The Natural Voice

Go listen to this first. No, I haven’t listened to it. I am a woman who runs on headlines, not articles, you think I have time for that kind of thing? A podcast? psshah!

Done?

Back when I went to university the first time (The Original Series – TOS) I was studying theatre. That, in retrospect as a woman in computing science/tech, is fucking weird to reflect on.

So! Much! Emotion!

So! Much! Bodywork!

Masks! (no, seriously, Masks!)

One of the assigned textbooks was “Freeing the Natural Voice” (I’m not linking to Amazon, you can’t make me!)

Wow. I mean, just… wow. In a fit of purging a few years back, I got rid of that book but I was sad every day afterwards. (Aside: I need to go back & do those exercises. The more time I spent in offices in software, the tighter and clampeder my throat and voice got. I can do better. WE can do better)

As mentioned in my last post, I’m attending a Shambhala meditation retreat. The director is a prof of dance and theatre at Western Washington University and man-o-man, is he speaking with his natural voice!

Despite the fact that 2.75 hrs is TOO DAMN LONG for us newbies to sit/walk/sit meditate without more lead-in (especially us oldies!) the relaxation in his larynx, his voice, his manner, reminds me of where I started out (duh, theatre, dance, voice, c’mon: you should know that by now) and makes me melancholy for where I am now. I’m searching for human feeling and the more time I spend talking with my old-tymey actor comrades, the more I wonder if that’s where my heart lies.

Birth of a Warrior?

I’m attending the level 2 of the Shambhala training this weekend – Birth of the Warrior. I took level 1 over the Labour Day weekend and although it was extremely valuable and I came out of it feeling alive and connected to other people (and signed up for level 2 while still attending level 1), as recently as this morning I was thinking about cancelling.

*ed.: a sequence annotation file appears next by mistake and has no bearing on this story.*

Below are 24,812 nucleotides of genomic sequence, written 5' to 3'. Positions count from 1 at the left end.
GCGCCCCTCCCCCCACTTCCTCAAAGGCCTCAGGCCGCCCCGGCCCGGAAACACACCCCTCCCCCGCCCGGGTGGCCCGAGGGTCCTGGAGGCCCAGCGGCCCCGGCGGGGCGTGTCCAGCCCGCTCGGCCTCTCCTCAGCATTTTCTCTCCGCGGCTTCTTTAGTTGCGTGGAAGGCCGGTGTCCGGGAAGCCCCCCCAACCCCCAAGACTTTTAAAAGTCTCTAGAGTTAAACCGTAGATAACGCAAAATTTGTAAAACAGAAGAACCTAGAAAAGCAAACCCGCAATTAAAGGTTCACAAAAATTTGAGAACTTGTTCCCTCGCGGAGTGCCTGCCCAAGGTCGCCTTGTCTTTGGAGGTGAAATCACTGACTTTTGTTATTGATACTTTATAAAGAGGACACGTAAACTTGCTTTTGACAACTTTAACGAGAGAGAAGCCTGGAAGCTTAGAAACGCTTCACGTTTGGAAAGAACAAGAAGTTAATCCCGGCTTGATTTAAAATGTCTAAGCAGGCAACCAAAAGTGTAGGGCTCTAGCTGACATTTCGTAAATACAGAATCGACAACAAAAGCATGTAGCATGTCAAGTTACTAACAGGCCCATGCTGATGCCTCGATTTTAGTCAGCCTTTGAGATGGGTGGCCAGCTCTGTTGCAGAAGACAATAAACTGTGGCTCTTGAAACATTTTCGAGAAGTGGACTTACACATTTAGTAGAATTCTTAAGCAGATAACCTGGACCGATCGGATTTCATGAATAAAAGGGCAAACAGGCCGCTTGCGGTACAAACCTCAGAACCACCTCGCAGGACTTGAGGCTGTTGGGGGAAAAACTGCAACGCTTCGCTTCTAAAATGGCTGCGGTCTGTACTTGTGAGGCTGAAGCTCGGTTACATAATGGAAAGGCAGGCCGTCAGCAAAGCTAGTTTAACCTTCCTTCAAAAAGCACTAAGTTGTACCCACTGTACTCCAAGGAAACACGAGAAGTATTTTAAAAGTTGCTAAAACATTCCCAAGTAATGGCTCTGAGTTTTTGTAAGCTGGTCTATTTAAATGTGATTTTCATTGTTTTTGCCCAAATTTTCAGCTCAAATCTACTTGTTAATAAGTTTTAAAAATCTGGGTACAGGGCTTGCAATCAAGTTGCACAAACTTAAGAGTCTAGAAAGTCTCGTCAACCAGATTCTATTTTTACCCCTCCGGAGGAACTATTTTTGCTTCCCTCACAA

You see, there’s a project I’ve been working on that hasn’t been going well. There’s been some ambiguity of ownership and a recent technology change that has resulted in a learning curve that I can’t climb in time for the deadline. There’s someone else who might be able to get it done in time, but it’s not clear if that person is available. I’ve suggested a smaller scope that I could achieve but I don’t know if it’ll be accepted.

So my natural response in that situation is to cancel all my personal commitments – the ones that are for my own well-being – and to spend all the time I can scrape together to try to blast up that learning curve and deliver the project. But here’s the thing. I’ve already spent a TON of time trying to learn it. The docs are poor, there are insufficient reference examples, and an additional two days isn’t going to make a difference, given that the platform is one I only started looking at a couple of weeks ago. And I signed up for this program a month before this project came along.

And I’m not great with self-care and personal boundaries. When I say my natural response is to sacrifice my own well-being for the sake of the well-being of others, I am not kidding at all. I tend to apply about a 10x weighting factor on the importance of things that others care about over those I do. So I made it clear that the project scope was not achievable for me given the platform change and went to the Shambhala centre tonight.

I’m already glad I did. The program director has already said something that hit me really hard: we are so used to trying to ‘fix’ things, to ‘manage’ things, to ‘solve’ things (which is fine for our jobs – that’s often what we’re paid for) that we treat life as a series of obstacles to be overcome rather than a sequence of experiences to encounter. We spend our time thinking “if I do THIS, then I’ll be fixed” or “if I can accomplish that, I’ll be set!”, but what happens when we’re ‘done’? Are we just dead then? What does it mean to have ‘solved life’?

It’s understandable, of course, because solving things gives us a shot of dopamine. Our brains are literally addicted to figuring things out. We really do have to retrain our brains to give that up, and apparently meditation is the best tool we have for that. I did a great job with daily meditation for the first 5 weeks after level 1, but then started to fall off. You know, about the time I started taking on projects and commitments for others. I am NOT good at putting myself first and need to get better at it. This weekend is a start.